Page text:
Putnam v. Nash

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No. 95-053




March 17, 1997


Fulton & Blickensderfer, P.A., of Eliot, Maine (David K.

Fulton on the brief and orally), for the plaintiff.

Waystack & King, of Colebrook, and Elizabeth Cazden, of

Manchester (David D. King and Elizabeth Cazden on the brief, and

Ms. Cazden orally), for the defendant.

PER CURIAM. The defendant, Eddie Nash & Sons, Inc., appeals the decision of the Superior Court (Lynn, J.) granting judgment for the plaintiff, Putnam Lumber Company, Inc., on the ground that collateral estoppel barred further consideration of a contract for the purchase and sale of a logging skidder between the parties. We reverse and remand.

In December 1990, the plaintiff agreed to purchase a skidder from the defendant for $24,000, which included a trade-in worth $10,000, plus $14,000. The skidder was delivered to the plaintiff shortly thereafter. In February 1991, the defendant picked up the trade-in from the plaintiff. The $14,000 balance was never paid by the plaintiff, and in September 1991, the plaintiff complained in writing to the defendant that the skidder was a 1981 model instead of a 1986 model, as represented. The plaintiff also claimed that the skidder was not in good condition and required extensive repairs.

The defendant took no action relative to the contract until early 1994, when it took possession of the skidder and filed a collection action in the Colebrook District Court seeking to recover the $14,000 which the plaintiff never paid. The plaintiff: (1) moved to dismiss the defendant's case pursuant to RSA 508:4 (Supp. 1996), claiming the three-year statute of limitations had run; (2) requested that the case be transferred to Coos County Superior Court for a jury trial; and (3) filed a counterclaim for damages alleging several causes of action. The District Court (Desjardins, J.) found that a contract existed between the parties no later than December 24, 1990, and granted the plaintiff's motion to dismiss on the ground that the defendant's suit was barred by the statute of limitations. It also transferred "all remaining issues and claims of the parties" to the superior court.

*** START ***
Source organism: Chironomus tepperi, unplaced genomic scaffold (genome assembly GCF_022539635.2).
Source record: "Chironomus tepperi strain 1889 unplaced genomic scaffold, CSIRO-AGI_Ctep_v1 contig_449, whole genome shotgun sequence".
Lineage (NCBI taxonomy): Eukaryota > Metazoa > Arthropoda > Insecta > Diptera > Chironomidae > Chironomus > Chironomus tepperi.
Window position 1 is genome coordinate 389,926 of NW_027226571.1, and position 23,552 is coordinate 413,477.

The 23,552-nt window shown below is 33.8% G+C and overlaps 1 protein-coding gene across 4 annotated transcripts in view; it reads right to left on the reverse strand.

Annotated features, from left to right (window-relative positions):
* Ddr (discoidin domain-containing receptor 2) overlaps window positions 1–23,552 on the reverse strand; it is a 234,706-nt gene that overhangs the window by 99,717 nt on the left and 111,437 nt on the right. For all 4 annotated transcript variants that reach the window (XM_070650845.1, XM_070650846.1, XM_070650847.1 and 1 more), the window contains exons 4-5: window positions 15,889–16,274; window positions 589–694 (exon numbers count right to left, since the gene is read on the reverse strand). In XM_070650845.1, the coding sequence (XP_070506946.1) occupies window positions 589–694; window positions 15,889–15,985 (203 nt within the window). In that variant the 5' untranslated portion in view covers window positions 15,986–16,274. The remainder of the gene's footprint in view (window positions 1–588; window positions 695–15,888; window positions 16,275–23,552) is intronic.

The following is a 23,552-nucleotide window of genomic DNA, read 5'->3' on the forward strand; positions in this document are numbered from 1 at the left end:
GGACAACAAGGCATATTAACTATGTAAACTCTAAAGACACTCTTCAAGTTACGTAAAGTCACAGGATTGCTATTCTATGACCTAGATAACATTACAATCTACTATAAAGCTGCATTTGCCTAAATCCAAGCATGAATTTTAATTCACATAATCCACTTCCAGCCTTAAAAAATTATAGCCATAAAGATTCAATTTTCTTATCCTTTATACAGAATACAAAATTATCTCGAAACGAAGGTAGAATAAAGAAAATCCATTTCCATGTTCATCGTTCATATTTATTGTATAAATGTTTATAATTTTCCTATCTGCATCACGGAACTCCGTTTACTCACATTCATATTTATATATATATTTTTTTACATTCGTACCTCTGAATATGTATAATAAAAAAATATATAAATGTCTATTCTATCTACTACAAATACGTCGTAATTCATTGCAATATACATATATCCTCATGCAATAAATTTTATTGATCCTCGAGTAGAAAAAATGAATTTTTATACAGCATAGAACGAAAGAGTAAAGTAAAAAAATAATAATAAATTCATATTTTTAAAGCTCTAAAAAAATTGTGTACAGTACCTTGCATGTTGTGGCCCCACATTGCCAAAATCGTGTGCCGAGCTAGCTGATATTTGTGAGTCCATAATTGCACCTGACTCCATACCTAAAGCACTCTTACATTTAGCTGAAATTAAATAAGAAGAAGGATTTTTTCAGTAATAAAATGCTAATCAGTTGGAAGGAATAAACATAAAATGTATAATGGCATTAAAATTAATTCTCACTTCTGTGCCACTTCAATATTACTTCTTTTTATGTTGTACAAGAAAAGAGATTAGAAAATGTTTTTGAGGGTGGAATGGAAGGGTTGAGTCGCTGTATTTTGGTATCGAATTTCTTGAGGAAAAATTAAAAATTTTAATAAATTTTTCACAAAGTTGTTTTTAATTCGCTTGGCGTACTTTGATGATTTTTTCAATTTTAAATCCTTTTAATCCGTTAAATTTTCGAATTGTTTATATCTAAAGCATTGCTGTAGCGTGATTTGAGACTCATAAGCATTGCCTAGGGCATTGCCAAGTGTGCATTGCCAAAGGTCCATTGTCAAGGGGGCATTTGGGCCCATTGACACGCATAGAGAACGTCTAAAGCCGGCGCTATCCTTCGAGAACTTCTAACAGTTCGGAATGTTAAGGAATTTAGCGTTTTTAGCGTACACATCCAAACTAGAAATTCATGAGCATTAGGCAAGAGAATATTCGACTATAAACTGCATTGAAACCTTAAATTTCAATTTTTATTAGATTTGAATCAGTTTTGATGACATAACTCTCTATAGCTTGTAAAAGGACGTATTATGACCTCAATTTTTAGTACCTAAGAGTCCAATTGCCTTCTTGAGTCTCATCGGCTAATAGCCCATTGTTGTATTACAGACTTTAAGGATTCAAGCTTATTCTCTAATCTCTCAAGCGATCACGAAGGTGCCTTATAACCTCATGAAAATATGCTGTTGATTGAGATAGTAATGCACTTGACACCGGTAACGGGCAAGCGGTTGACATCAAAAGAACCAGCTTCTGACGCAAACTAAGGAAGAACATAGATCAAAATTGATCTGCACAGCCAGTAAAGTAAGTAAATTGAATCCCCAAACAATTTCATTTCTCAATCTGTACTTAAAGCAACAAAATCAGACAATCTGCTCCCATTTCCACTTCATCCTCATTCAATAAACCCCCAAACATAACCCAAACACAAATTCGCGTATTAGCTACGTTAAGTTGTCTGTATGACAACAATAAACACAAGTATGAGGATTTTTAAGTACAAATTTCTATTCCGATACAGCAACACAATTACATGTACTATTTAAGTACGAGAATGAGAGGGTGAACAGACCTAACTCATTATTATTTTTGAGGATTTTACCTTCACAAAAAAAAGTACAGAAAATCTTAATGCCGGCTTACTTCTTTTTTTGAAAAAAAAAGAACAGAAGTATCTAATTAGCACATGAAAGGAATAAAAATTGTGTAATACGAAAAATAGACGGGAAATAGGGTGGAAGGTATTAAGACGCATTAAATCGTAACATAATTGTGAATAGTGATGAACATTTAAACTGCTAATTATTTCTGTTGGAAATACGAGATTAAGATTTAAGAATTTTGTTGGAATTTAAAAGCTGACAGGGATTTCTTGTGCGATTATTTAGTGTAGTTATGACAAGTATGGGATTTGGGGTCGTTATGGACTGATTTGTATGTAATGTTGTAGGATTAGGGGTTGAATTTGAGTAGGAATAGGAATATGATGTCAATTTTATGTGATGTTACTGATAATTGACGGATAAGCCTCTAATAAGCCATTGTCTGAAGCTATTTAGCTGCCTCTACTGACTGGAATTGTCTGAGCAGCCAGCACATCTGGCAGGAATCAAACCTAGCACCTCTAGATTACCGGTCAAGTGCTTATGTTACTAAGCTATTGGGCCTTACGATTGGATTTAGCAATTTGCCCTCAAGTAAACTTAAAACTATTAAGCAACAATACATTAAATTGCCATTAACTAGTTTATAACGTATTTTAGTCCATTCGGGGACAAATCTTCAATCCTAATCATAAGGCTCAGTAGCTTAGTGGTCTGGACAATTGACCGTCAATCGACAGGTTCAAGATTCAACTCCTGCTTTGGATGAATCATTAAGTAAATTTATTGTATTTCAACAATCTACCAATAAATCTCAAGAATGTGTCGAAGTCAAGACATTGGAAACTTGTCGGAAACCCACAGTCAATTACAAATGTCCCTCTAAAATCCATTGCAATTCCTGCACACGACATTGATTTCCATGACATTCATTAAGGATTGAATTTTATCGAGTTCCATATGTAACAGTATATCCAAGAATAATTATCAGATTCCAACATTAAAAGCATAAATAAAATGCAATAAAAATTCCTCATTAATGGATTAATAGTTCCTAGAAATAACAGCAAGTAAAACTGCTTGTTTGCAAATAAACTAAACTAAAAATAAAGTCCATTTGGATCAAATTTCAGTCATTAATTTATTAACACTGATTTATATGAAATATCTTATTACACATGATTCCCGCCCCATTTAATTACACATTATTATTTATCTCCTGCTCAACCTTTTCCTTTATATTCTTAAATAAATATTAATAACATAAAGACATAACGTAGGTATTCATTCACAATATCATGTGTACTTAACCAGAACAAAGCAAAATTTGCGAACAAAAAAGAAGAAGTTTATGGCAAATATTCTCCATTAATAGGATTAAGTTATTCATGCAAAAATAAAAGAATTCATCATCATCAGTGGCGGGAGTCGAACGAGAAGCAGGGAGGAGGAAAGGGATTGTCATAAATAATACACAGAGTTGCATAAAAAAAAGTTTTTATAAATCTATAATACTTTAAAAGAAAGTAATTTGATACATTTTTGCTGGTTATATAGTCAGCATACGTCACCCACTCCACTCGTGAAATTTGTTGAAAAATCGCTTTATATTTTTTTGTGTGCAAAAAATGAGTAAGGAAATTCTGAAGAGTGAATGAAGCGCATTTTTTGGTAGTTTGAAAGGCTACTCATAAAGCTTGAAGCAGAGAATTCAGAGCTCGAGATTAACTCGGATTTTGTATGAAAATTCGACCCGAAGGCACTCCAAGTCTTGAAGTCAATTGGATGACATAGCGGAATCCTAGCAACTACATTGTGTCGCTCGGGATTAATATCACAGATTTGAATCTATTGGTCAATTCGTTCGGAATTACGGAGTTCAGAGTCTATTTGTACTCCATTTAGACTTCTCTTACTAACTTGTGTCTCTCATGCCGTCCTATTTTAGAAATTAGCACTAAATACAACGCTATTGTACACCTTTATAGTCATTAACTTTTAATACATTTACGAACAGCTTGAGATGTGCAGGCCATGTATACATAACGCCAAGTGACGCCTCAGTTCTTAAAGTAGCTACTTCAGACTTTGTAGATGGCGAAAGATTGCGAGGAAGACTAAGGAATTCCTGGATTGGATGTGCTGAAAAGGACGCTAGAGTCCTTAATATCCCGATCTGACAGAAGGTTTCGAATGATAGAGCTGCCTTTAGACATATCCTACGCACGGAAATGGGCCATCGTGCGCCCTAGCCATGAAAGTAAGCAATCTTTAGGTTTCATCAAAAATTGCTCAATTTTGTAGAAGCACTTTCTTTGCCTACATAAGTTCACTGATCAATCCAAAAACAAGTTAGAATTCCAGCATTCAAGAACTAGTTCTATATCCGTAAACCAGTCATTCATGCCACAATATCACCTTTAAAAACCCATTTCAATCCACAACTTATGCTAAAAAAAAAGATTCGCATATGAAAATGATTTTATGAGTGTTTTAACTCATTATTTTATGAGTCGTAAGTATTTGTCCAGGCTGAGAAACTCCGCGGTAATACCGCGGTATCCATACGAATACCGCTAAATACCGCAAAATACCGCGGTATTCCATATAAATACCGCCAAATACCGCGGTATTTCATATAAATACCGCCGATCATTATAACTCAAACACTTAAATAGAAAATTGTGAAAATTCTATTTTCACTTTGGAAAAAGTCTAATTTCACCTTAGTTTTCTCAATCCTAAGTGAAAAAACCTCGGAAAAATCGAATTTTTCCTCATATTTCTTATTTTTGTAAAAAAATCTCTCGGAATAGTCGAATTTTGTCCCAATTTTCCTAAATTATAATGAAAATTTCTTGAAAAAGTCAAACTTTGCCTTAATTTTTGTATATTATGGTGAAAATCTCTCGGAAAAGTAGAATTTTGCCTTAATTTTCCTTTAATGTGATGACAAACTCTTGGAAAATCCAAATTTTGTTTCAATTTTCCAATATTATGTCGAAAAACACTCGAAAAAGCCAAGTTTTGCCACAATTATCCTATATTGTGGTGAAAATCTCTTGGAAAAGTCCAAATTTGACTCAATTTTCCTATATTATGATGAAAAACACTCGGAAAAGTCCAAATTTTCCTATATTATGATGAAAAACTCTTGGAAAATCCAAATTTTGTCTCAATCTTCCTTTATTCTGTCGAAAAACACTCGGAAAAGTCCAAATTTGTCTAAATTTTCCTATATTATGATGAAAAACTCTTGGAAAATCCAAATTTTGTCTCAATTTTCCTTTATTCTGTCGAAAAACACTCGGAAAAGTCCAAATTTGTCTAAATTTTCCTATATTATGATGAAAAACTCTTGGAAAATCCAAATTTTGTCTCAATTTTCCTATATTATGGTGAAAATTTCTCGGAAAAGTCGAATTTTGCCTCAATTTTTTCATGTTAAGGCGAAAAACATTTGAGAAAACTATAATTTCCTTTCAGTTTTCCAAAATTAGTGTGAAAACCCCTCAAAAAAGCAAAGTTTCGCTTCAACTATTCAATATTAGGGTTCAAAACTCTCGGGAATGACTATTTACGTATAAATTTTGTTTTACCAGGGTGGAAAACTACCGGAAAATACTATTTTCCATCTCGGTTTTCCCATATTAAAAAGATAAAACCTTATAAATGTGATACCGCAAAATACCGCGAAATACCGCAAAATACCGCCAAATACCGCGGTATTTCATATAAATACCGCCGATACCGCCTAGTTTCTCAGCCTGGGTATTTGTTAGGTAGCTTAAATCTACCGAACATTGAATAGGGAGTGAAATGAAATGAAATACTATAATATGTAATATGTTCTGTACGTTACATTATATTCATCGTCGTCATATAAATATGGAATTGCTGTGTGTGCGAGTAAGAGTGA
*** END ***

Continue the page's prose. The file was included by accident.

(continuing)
The plaintiff then filed a petition in superior court for injunctive and declaratory relief seeking, among other things, the return of the skidder. The superior court ruled without an evidentiary hearing that, based upon the application of the doctrine of collateral estoppel to the district court's findings, the skidder belonged to the plaintiff.

On appeal, we need address only one of the defendant's arguments: that the superior court erred in applying the doctrine of collateral estoppel. We agree.

"Collateral estoppel precludes the relitigation by a party in a later action of any matter actually litigated in a prior action in which he or someone in privity with him was a party." In re Alfred P., 126 N.H. 628, 629, 495 A.2d 1264, 1265 (1985).

Three basic conditions must . . . be satisfied before collateral estoppel will arise: the issue subject to estoppel must be identical in each action, the first action must have resolved the issue finally on the merits, and the party to be estopped must have appeared as a party in the first action, or have been in privity with someone who did so.

Daigle v. City of Portsmouth, 129 N.H. 561, 570, 534 A.2d 689, 693 (1987). Here, the second condition has not been satisfied.

The district court order in question decided some, but not all, of the issues in the proceeding before it. The remaining issues were transferred to the superior court, where they remain pending. Under these circumstances, we conclude that the district court order was an interlocutory, not a final, order. See Germain v. Germain, 137 N.H. 82, 84, 623 A.2d 760, 761 (1993). Accordingly, the first action has not yet finally resolved any issue on the merits, and collateral estoppel does not apply. See Petition of Donovan d/b/a Donovan Group Home, 137 N.H. 78, 81, 623 A.2d 1322, 1324 (1993) (discussing application of doctrine of res judicata).

Because the superior court erroneously relied upon the doctrine of collateral estoppel, we reverse its decision and remand for further proceedings in accordance with this opinion.

Reversed and remanded.

All concurred.